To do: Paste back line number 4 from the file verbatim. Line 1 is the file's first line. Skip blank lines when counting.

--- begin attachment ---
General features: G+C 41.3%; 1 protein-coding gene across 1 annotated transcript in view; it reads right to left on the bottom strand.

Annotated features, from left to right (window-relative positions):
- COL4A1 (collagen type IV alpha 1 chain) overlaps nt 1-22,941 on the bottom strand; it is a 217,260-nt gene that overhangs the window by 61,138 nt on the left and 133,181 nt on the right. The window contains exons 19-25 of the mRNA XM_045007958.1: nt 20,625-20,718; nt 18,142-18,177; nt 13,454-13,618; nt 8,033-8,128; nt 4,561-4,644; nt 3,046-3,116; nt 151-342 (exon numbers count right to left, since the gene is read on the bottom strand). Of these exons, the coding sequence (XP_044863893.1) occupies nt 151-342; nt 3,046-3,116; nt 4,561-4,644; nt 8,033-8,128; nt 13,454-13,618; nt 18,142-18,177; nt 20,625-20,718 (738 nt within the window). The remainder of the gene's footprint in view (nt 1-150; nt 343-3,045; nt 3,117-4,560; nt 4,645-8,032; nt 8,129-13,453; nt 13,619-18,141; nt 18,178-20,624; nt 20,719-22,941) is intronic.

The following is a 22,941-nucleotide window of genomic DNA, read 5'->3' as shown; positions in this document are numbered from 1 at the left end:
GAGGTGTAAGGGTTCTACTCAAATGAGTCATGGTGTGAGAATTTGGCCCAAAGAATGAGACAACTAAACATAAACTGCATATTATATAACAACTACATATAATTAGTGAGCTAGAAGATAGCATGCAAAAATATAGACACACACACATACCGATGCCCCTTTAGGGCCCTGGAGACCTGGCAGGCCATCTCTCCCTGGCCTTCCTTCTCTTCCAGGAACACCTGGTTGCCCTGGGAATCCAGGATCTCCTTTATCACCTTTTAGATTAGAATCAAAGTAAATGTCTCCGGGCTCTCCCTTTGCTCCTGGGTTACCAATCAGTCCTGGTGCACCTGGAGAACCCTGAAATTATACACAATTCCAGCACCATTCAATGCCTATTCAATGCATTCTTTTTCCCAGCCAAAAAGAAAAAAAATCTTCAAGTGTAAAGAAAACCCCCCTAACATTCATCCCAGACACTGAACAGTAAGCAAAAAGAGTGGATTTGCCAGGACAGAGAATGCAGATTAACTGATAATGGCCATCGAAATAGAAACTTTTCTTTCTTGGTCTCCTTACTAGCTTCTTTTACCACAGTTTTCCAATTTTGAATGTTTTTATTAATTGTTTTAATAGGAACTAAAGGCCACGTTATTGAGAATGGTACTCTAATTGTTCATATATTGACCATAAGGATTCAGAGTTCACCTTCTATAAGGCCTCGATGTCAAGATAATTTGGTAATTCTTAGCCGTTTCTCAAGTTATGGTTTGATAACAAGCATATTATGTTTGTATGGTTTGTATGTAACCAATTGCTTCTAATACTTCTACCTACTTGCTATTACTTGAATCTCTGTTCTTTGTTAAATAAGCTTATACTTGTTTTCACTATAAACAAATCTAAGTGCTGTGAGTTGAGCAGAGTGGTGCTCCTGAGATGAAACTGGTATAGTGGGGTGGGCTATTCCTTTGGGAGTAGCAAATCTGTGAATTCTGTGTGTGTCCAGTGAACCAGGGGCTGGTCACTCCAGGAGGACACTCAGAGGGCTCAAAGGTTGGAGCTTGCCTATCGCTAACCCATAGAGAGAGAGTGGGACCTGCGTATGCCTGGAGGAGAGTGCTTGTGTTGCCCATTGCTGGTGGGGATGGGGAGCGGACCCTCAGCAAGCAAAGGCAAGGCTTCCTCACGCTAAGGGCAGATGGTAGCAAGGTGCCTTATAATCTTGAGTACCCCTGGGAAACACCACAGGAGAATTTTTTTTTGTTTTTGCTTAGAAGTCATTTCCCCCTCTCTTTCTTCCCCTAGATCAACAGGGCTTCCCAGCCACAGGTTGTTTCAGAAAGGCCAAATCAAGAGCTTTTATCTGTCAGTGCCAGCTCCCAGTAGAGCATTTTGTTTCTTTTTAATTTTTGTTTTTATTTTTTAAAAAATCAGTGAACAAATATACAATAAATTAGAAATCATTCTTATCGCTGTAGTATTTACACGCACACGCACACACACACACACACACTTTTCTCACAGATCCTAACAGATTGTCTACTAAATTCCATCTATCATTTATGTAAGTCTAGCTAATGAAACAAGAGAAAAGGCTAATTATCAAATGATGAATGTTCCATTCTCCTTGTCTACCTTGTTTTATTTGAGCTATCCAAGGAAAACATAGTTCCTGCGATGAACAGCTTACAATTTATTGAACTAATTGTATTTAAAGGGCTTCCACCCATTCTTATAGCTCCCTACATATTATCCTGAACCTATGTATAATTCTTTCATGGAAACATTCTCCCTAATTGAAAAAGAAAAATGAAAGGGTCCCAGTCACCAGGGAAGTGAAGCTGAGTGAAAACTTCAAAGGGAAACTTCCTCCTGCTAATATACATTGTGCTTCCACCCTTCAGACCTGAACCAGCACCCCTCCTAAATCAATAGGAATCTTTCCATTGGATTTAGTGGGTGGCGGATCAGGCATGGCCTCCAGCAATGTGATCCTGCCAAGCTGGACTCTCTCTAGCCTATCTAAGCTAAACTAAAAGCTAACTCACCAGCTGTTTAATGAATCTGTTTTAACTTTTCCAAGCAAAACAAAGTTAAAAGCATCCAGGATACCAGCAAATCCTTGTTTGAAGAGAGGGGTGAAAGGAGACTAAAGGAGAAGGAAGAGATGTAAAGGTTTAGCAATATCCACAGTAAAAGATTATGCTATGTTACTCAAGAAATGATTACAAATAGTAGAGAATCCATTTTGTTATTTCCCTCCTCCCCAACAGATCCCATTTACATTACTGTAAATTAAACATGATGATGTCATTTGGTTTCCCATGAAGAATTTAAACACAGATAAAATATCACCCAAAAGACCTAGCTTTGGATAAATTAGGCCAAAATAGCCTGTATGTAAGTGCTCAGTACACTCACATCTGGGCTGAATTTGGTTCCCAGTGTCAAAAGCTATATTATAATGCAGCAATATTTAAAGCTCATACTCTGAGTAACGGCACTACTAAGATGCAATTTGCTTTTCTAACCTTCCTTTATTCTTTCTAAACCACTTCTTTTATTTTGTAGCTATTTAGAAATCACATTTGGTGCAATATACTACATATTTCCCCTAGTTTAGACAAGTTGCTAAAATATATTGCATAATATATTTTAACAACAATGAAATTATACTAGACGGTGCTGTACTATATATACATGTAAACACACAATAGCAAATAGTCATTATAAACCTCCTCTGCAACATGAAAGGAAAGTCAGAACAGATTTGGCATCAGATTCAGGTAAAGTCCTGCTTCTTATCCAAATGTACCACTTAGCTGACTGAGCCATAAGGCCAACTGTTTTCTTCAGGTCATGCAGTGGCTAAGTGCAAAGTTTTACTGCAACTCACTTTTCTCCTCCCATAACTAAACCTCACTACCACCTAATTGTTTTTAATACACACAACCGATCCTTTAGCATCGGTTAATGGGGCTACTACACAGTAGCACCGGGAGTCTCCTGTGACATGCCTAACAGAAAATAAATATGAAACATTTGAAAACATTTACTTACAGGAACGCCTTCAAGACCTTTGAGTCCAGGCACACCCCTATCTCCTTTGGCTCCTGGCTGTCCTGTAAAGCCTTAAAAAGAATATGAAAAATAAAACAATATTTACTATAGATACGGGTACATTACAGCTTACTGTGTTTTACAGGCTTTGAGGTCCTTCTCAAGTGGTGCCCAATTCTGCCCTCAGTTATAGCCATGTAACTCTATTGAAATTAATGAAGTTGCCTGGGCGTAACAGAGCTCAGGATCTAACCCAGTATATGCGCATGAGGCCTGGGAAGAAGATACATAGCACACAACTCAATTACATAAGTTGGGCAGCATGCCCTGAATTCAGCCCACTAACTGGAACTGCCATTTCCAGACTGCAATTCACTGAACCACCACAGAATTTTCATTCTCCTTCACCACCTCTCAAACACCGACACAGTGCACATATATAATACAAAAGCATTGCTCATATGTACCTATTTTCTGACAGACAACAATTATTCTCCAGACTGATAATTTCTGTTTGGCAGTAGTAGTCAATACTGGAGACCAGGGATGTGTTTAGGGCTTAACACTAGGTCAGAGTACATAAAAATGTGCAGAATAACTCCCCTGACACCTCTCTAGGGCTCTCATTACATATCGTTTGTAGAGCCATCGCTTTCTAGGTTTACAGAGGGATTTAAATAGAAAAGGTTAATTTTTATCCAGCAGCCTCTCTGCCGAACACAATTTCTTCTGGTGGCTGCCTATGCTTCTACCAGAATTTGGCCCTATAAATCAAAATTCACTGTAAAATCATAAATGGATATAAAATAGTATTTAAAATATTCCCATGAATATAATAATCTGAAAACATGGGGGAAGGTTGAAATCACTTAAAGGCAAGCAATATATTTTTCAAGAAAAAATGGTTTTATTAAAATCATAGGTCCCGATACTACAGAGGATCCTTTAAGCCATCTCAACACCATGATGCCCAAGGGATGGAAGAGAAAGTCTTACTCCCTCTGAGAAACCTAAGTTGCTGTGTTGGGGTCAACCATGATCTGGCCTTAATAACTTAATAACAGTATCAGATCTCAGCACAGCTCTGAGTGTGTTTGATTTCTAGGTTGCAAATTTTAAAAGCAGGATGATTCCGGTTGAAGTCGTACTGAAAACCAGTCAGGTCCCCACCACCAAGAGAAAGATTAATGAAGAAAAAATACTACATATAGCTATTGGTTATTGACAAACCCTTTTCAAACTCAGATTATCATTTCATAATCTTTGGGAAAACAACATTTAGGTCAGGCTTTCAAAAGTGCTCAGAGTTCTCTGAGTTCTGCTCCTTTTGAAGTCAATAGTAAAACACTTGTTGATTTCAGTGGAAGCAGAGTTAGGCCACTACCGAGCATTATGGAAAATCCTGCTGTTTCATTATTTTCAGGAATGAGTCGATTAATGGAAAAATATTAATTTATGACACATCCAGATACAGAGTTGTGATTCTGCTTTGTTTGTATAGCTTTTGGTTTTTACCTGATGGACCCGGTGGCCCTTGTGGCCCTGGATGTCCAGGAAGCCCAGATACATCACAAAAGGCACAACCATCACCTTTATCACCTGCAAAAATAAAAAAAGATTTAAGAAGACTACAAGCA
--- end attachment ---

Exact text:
The following is a 22,941-nucleotide window of genomic DNA, read 5'->3' as shown; positions in this document are numbered from 1 at the left end: